Here's why IBM says quantum supremacy is not relevant


From the article

Quantum supremacy, we don’t use [the term] at all, said Robert Sutor, the executive in charge of

IBM’s quantum computing strategy. We don’t care about it at all.

The article also mentions practical considerations such as "quantum advantage", fault tolerance, and other initiatives competing with IbM.




The only real usefulness of quantum computers would be the supposed quantum supremacy. IBM not caring about Q supremacy is pure nonsense.

>would be the supposed quantum supremacy

True. Another way he could have responded is: We don't care if quantum computers actually do anything useful, only that we can use the PR to get positive stock price movement.

They could also say "We are scientists doing cool stuff, discovering things, and having fun. Maybe it will be useful someday but we aren't really focusing on that."

Why are you attributing some kind of cynical motive?

Because it is a job, not a hobby, and is essentially about money. It's not cynical to ascribe venal motivations to employment, and to imply it is is a cheap shot.

It's foundational research, not product development. IBM does a lot of research that doesn't have immediate practical applications.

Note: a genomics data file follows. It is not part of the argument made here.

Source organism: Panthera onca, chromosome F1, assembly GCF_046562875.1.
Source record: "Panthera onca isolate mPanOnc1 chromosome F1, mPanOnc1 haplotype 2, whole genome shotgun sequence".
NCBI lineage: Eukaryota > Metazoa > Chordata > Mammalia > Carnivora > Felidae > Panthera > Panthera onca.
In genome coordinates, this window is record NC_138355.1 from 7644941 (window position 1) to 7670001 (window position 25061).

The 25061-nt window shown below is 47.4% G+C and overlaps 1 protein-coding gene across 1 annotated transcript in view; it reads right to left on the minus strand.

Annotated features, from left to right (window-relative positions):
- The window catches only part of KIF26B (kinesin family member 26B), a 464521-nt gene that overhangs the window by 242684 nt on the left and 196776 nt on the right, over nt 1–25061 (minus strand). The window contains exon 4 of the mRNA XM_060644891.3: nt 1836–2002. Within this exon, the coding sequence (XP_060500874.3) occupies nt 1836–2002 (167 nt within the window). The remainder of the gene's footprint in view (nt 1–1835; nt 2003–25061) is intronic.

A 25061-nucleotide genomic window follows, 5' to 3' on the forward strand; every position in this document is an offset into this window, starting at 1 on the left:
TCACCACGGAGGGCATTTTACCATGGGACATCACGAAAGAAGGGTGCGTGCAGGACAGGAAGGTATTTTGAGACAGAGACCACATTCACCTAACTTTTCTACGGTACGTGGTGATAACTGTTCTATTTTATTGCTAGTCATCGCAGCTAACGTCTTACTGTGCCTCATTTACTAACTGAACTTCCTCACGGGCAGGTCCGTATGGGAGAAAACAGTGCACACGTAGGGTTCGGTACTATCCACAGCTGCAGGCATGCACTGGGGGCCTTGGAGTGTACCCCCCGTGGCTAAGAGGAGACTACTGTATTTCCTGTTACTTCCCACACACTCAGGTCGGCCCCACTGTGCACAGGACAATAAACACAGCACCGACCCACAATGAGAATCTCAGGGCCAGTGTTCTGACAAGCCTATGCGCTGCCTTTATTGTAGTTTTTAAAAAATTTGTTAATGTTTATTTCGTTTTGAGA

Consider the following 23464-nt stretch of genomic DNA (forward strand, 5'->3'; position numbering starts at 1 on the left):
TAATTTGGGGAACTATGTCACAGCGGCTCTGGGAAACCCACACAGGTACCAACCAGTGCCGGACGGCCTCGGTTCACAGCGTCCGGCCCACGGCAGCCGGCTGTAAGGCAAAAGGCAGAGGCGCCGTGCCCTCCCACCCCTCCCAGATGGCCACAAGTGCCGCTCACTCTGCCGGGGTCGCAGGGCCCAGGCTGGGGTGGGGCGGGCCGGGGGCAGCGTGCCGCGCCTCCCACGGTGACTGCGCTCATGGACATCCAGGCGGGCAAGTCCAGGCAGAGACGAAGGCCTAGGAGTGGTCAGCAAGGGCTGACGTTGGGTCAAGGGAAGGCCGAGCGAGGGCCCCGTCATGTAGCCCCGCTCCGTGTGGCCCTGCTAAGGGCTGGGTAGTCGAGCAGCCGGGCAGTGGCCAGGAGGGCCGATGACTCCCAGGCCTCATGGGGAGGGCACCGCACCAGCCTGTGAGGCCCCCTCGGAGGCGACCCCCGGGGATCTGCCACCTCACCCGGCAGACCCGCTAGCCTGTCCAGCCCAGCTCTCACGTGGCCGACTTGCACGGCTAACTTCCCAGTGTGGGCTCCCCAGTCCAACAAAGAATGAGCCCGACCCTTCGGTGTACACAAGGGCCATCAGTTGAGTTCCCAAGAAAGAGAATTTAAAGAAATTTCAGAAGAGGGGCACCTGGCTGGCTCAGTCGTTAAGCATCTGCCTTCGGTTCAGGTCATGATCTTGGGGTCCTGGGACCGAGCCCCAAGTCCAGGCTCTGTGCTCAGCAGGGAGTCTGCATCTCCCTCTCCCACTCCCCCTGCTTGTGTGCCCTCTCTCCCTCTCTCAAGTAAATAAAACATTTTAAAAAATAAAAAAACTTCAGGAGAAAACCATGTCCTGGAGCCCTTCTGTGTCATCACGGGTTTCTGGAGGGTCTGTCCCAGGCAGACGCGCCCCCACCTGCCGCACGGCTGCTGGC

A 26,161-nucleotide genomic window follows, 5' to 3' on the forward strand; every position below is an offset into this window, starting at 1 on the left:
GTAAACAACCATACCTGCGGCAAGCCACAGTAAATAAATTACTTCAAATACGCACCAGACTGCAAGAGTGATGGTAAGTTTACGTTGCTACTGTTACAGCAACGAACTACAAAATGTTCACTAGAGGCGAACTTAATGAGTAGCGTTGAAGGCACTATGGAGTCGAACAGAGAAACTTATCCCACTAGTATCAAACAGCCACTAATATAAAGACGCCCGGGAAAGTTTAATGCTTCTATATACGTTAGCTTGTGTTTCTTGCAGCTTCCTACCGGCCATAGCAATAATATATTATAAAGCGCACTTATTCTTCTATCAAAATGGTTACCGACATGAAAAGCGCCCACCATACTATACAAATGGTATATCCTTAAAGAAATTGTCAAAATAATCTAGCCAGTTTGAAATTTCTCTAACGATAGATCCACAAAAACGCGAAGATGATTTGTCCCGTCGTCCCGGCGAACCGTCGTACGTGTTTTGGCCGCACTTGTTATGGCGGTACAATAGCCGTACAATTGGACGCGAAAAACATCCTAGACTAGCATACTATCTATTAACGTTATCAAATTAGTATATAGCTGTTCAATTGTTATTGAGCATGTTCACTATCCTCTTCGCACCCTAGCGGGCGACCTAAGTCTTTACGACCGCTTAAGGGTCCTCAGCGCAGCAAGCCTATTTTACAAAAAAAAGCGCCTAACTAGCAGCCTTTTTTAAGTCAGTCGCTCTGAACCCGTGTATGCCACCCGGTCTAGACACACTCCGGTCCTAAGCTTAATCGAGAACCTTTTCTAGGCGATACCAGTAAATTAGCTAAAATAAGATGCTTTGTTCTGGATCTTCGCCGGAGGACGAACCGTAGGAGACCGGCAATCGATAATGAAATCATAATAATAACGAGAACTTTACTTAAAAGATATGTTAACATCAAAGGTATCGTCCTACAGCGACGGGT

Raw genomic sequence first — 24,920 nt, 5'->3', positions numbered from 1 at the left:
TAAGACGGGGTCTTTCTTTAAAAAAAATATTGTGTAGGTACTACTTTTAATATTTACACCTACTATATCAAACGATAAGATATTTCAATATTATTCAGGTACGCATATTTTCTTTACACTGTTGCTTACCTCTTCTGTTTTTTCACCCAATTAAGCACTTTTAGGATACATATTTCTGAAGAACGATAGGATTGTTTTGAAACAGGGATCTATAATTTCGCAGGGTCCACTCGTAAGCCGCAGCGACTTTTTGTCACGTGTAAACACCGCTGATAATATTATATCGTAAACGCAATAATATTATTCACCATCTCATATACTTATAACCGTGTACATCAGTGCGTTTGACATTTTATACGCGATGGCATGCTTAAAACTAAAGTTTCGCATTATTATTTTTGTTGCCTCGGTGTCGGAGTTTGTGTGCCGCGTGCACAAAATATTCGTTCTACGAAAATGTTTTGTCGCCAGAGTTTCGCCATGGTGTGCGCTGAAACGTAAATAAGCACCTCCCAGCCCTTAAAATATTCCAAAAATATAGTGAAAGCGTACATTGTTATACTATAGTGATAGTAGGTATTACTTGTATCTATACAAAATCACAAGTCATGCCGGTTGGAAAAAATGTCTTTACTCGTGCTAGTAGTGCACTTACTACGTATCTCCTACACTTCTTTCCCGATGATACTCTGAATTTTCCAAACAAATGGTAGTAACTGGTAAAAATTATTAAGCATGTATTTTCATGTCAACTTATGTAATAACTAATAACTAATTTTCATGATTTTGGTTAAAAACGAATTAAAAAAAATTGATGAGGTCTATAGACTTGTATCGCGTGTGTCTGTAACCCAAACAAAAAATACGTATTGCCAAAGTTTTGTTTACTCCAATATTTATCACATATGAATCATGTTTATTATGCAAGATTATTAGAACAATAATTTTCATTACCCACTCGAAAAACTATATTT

Scientists having fun is nice. But the money could be better allocated at critically useful research areas

Yikes, tough crowd.

Quantum computers are a kind of "because it's hard" problem. Some useful discoveries might come out of it by accident even if quantum computers never become practical.

And, uh, it's not your money, nor is it mine, so why complain? In the grand universe of wasted resources, quantum computers are probably not where I'd begin making cuts.

Lots of very practical & critically useful things can come out the foundational science & engineering required for this sort of research. Just look at the practical applications of various technologies developed to get the Large Hadron Collider up and running. [0]

[0] https://kt.cern/cern-technologies-society

Nice try except quantum computing is not a fundamental science